On Monday, November 28, 2011, Yad Vashem will hold a ceremony posthumously honoring Adolf Otto, as Righteous Among the Nations from Germany. His daughter, Anna Suchecka will arrive from Poland to accept the medal and certificate of honor on his behalf. The event will take place in the presence of the survivor Hedva Gil, Polish Ambassador to Israel H.E. Agnieszka Magdziak Miszewska, a representative of the German Embassy in Israel, family and friends.
A memorial ceremony in the Hall of Remembrance will be held at 11:00 a.m. followed by the awarding of the medal and certificate in the Synagogue at Yad Vashem. The events will take place in Hebrew and Polish. The event is open to the press, in coordination with the Media Relations dept. 02 644 3410.
The Rescue Story
Adolf Otto was born in 1904 in Walbrzych (Waldenburg), in Lower Silesia. Lower Silesia was part of Germany during World War II, and after the war became part of Poland. During WWII, Adolf served in the German Air Force, in a factory that produced uniforms. The factory was located in Zawiercie, where some 7,000 Jews lived until the outbreak of the war. A ghetto was established in 1941, and the majority of the Jews who lived in the ghetto worked in the local German Air Force factory. Hedva Gil, born Alfreda Leizerowicz in 1929, was among the factory workers. In the summer of 1943, Adolf told Hedva that he was going on sick leave, but before he left, he gave her his home address and told her that in the event of danger, he would shelter her in his home.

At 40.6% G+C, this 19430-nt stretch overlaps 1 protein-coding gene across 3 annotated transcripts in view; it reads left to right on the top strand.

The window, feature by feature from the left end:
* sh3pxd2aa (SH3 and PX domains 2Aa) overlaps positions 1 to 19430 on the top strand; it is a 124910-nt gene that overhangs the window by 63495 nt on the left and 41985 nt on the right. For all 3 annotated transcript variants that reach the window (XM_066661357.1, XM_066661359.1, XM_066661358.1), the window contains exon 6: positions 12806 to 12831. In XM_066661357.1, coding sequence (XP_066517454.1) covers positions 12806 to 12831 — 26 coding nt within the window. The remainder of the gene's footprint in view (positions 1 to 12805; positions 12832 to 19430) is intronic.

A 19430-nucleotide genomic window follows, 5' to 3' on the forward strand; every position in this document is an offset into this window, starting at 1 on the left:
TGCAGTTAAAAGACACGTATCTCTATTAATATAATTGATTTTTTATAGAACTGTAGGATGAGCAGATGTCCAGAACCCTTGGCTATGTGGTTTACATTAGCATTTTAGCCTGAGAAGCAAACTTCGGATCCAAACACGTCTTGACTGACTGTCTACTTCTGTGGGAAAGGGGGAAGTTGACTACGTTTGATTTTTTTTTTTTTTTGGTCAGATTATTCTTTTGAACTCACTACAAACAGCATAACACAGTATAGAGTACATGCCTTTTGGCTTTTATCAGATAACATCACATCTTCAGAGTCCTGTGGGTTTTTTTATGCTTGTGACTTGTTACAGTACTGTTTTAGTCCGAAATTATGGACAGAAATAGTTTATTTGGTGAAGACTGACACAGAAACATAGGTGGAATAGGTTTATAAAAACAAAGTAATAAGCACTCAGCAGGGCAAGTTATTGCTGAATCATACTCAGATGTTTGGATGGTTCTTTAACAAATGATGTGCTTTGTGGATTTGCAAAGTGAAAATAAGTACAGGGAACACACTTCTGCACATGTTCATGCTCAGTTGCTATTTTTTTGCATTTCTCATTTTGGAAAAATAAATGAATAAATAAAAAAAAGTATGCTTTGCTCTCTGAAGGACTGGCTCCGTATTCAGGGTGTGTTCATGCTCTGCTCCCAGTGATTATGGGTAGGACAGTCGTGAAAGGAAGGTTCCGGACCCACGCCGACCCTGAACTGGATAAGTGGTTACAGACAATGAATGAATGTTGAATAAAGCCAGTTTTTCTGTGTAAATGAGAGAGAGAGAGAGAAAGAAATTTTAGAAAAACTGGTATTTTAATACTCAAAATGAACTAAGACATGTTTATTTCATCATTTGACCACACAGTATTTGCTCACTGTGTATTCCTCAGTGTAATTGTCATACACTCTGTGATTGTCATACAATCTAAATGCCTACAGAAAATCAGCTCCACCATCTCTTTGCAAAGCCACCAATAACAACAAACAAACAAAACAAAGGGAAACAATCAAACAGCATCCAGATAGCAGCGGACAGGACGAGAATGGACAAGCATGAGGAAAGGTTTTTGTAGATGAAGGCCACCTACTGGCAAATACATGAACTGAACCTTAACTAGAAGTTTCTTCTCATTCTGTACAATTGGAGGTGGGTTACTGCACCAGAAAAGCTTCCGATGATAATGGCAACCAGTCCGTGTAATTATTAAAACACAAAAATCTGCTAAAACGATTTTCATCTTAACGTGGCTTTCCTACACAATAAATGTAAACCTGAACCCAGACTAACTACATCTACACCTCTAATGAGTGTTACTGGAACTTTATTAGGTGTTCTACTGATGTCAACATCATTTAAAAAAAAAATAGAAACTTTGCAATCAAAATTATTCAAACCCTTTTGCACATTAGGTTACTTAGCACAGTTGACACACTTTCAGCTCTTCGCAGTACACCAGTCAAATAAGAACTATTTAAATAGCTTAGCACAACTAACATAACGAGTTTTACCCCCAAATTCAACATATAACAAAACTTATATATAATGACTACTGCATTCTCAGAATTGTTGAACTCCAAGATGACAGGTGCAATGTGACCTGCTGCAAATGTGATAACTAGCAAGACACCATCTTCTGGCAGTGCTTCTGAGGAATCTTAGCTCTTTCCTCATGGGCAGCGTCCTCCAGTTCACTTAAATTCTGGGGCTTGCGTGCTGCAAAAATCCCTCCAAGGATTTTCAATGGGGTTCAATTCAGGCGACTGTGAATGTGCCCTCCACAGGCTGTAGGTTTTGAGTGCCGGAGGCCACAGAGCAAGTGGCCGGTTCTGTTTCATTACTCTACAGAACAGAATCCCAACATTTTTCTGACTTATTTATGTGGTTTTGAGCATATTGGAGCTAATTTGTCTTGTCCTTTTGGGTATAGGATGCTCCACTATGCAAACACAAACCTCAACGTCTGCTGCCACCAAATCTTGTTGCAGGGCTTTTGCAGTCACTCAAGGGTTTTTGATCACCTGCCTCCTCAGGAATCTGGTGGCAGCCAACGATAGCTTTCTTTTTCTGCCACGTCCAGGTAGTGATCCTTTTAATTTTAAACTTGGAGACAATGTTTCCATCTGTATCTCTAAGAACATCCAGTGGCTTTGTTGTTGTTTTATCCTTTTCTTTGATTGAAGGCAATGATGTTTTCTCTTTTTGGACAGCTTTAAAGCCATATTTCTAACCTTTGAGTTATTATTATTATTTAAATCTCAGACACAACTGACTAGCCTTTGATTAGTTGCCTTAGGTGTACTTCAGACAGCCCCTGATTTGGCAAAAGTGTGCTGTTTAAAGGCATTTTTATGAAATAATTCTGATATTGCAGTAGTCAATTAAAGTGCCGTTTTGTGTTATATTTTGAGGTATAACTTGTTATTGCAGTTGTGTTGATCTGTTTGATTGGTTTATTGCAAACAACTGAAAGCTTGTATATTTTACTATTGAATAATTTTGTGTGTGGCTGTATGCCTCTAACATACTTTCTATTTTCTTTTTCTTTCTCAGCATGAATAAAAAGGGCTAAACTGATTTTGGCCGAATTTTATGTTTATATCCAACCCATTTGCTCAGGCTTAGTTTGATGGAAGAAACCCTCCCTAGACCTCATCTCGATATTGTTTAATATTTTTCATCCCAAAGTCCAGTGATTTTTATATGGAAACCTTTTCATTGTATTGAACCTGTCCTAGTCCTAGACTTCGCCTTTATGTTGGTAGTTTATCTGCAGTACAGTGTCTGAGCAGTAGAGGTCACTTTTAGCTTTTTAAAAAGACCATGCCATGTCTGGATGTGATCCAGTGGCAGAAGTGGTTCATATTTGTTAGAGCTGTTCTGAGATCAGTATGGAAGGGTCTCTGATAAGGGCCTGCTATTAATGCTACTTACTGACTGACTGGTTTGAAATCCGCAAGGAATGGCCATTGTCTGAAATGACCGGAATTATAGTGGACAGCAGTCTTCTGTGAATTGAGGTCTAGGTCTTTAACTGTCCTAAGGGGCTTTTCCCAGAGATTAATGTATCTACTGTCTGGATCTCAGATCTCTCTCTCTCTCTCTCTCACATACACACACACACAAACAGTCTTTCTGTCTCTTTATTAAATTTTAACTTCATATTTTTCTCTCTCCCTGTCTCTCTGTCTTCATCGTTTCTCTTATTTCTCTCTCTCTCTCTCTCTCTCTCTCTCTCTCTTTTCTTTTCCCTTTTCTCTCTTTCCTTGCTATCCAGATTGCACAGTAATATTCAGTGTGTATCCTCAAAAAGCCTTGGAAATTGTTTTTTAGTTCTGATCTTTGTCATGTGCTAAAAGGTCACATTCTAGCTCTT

In August 1943, the final destruction of the Zawiercie ghetto began. Hedva escaped from the ghetto and arrived at Adolf 's house without any identification. He accepted her immediately. Adolf and his wife had a young son, who, like other young people at the time, was a member of the Hitler Youth. The couple told their son that Hedva was a young Jewish girl and that she would stay with them until they could find a safer place for her. The Ottos told their neighbors that Hedva was a relative, asking Hedva to call them "aunt" and "uncle." Hedva stayed with the Ottos for more than a week, during which time they treated her in an exemplary fashion. When Adolf was ready to return to work at the factory, he gave her the address of a farmer in a neighboring village where she would be able to find work. Hedva was unable to locate the address of the farmer that Adolf had recommended she seek out. Left with no choice, Hedva found work with another farmer until liberation, never revealing her Jewish identity.
Adolf Otto remained in Walbrzych until his death in 1971.
On February 15, 2011, the Commission for the Designation of the Righteous Among the Nations at Yad Vashem decided to award Adolf Otto the title of Righteous Among the Nations.